42. The Maharil quoted by the Taz 289:4 writes that if a house opens to enclosed courtyard and it doesn't have any other opening then certainly the doorway to the courtyard is considered an entrance to the courtyard since there's no other way in. However, the Bet Meir 289 argues with the Maharil and says that since the house is used more than the courtyard it is considered an entrance into the house. Chazon Ish YD 168:5 (cited by Yabia Omer) and Binyan Tzion (cited by Chelkat Yakov) agree with the Bet Meir. Maharam Shik 287, Maharsham 1:71 and 3:154, and Chelkat Yakov YD 162 agree with the Maharil against the Bet Meir. The Daat Kedoshim agrees with the Bet Meir unless it is an area less than 4x4 amot which might not be obligated at all in which case he follows the Maharil. Rav Ovadia Yosef in Yabia Omer YD 4:23:6 cites the Masechet Mezuzah ch. 2 which amazingly has an explicit dispute between the Tana Kama and Rabbi Yosi about this exact case where a house opens to a courtyard that doesn't have another entrance. Rav Ovadia quotes dozens of sources whether we generally follow Rabbi Yosi over Tana Kama or not and additionally if it is possible to disregard this source since it is post-talmudic. In any event, he is convinced of the argument of the Bet Meir but still follows the opinion of the Maharil being that he was quoted by the Bet Yosef and is an earlier source.
  43. Yabia Omer 4:23:6, Or Letzion 1:14, Hamezuzah Vehilchoteha 3:11. Or Letzion 1:14 writes that the minhag is to put a mezuzah on the right going from the house to the balcony. He explains that if the balcony is less than 4x4 amot it isn't considered obligated in a mezuzah in it of itself. Additionally, if it doesn't have a roof it isn't obligated in it of itself. However, since the balcony opens to the house which is obligated we can treat the balcony like a foyer (bet shaar) before the house which is obligated even if it is less than 4x4. However, the dispute is why the foyer is obligated. According to the Tosfot and Rosh it is only obligated rabbinically but it is obligated as a structure that is useful for its designated purpose. However, according to the Rambam, it is obligated Biblically because it opens to a house. According to the Rambam the mezuzah should be placed on the right side going in from the balcony since the balcony is only obligated as it serves the house. However, according to the Tosfot and Rosh the mezuzah should be placed on the right side going from the house to the balcony as it is obligated in it of itself. Yet, the minhag is just to put a mezuzah on the right side going from the house to the balcony like the Rosh since perhaps we follow the Rosh and even if we don't we follow the opinion of the Chikrei Lev who holds that the balcony door can't be considered an entrance for the house since you can only use it if you first exited through it. He quotes that this was also the opinion of the Rosh Yeshiva of Porat Yosef, Rav Ezra Attiyah.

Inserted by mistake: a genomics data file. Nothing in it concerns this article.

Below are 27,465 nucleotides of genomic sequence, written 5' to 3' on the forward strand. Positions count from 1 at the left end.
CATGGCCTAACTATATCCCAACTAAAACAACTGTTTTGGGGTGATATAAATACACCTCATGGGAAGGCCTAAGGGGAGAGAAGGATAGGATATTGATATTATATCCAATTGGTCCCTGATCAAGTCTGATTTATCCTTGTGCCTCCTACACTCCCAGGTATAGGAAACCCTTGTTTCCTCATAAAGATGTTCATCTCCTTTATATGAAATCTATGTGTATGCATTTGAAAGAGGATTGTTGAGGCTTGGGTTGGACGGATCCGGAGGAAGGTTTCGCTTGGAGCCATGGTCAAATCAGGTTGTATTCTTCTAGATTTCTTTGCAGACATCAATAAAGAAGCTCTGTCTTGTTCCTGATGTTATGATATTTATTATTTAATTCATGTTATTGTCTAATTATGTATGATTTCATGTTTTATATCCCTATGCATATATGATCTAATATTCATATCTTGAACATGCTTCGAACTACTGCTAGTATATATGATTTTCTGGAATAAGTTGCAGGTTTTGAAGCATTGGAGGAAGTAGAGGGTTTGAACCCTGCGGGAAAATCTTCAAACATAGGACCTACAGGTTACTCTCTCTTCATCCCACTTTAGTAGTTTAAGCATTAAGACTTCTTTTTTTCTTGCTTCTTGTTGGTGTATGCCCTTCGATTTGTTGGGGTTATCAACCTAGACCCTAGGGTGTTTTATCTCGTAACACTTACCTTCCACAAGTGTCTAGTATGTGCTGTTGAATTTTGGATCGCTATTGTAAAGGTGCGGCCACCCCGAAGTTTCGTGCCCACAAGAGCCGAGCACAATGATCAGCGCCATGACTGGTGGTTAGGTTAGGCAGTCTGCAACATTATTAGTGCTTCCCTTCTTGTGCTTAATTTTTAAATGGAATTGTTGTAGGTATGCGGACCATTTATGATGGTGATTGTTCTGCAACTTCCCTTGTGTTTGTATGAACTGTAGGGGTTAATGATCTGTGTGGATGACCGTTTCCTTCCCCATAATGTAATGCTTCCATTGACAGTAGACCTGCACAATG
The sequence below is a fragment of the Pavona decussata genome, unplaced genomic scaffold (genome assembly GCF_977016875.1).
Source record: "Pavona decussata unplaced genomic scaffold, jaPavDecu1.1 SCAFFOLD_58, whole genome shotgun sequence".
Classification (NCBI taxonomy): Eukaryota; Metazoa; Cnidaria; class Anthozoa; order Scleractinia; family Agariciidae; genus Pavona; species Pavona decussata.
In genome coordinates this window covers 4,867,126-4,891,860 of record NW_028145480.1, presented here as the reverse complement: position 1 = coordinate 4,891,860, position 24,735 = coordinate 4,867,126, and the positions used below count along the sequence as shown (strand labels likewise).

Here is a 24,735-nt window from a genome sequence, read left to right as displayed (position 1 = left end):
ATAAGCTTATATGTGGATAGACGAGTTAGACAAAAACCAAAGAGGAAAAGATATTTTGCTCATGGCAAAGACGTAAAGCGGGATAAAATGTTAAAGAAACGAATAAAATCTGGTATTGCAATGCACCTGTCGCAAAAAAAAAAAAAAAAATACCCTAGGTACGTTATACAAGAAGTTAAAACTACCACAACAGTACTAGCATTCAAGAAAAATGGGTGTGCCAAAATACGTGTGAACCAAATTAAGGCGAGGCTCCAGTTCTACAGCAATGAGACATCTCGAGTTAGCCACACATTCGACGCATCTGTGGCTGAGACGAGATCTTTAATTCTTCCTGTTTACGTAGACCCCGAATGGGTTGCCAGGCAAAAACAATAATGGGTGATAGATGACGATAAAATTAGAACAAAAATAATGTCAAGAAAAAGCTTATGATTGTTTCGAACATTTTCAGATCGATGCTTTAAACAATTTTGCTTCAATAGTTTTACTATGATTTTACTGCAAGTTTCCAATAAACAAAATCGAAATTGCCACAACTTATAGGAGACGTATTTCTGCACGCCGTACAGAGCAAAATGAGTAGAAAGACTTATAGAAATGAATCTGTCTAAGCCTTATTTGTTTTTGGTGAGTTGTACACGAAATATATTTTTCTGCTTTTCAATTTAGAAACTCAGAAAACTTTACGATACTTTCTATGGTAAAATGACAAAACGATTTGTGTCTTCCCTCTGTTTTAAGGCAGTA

44. Hamezuzah Vehilchoteha ch. 3 fnt. 19 cites the Chiko Mamtakim p. 359 who quotes Rav Shlomo Zalman Auerbach has holding that a balcony that is 4x4 amot square or the equivalent should have the mezuzah from the house to the balcony like the Maharil, but if the balcony is smaller than that it should have a mezuzah on the right side from the balcony to the house like the Bet Meir, Chazon Ish, and Rabbi Akiva Eiger.
  45. Rabbi Akiva Eiger 286:13, Binyan Tzion 99, Yabia Omer 6:23:6
  46. This is the equivalent case of the room that is a dead end with no other entrance. See above by rule #2.
  47. Rashi Menachot 33a s.v. pesula, Shulchan Aruch 289:6, Ben Ish Chai Ki Tavo Year 2 Halacha 7. This was also the minhag of the Gr"a (Biurei Hagra 289:14. Also see Orchos Rabbeinu 1:page 378:27)
  48. Rabbenu Tam cited by Tosfot Menachot 33a s.v. ha, Rama 289:6, Levush 289:6, Chayei Adam 15:19, Minchas Elazar 1:36:1, Pitchei Mezuzahs 289:57, Chovat Hadar 9:footnote 20. Chovat Hadar 9:footnote 20 explains that the reason for this is that the opinion of Rashi says if you place it sideways it is not kosher, while Rabbenu Tam Menachot 33a s.v. ha holds that if it is straight up it is not kosher, so Ashkenazim try to fulfill the mitzvah according to both opinions.
  49. Kitzur Shulchan Aruch 11:5, Rashi Menachot 33a s.v. “bitechila,” Rambam Hilchot Mezuzah 6:12, Tur 289, Prisha 289:6, Shulchan Aruch 289:2, Levush 289:2, Chayei Adam 15:17, Pitchei Mezuzahs 289:24, Chovat Hadar 8:2:4, Teshuvot Vihanhagot 2:539. See Yabia Omer YD 2:21 where Chacham Ovadia Yosef quotes poskim who say that if it was placed higher than the beginning of the top third it should be moved without a beracha to there, but himself disagrees.
  50. Tur 289, Shulchan Aruch 289:2, Levush 289:2, Kitzur Shulchan Aruch 11:5
  51. Beit Yosef 289, Shach 289:4, Taz 289:3.
  52. Yerushalmi Megillah 4:12, Tosfot Yoma 11b s.v. shein, Shach 289:4
  53. Yalkut Yosef YD 285:77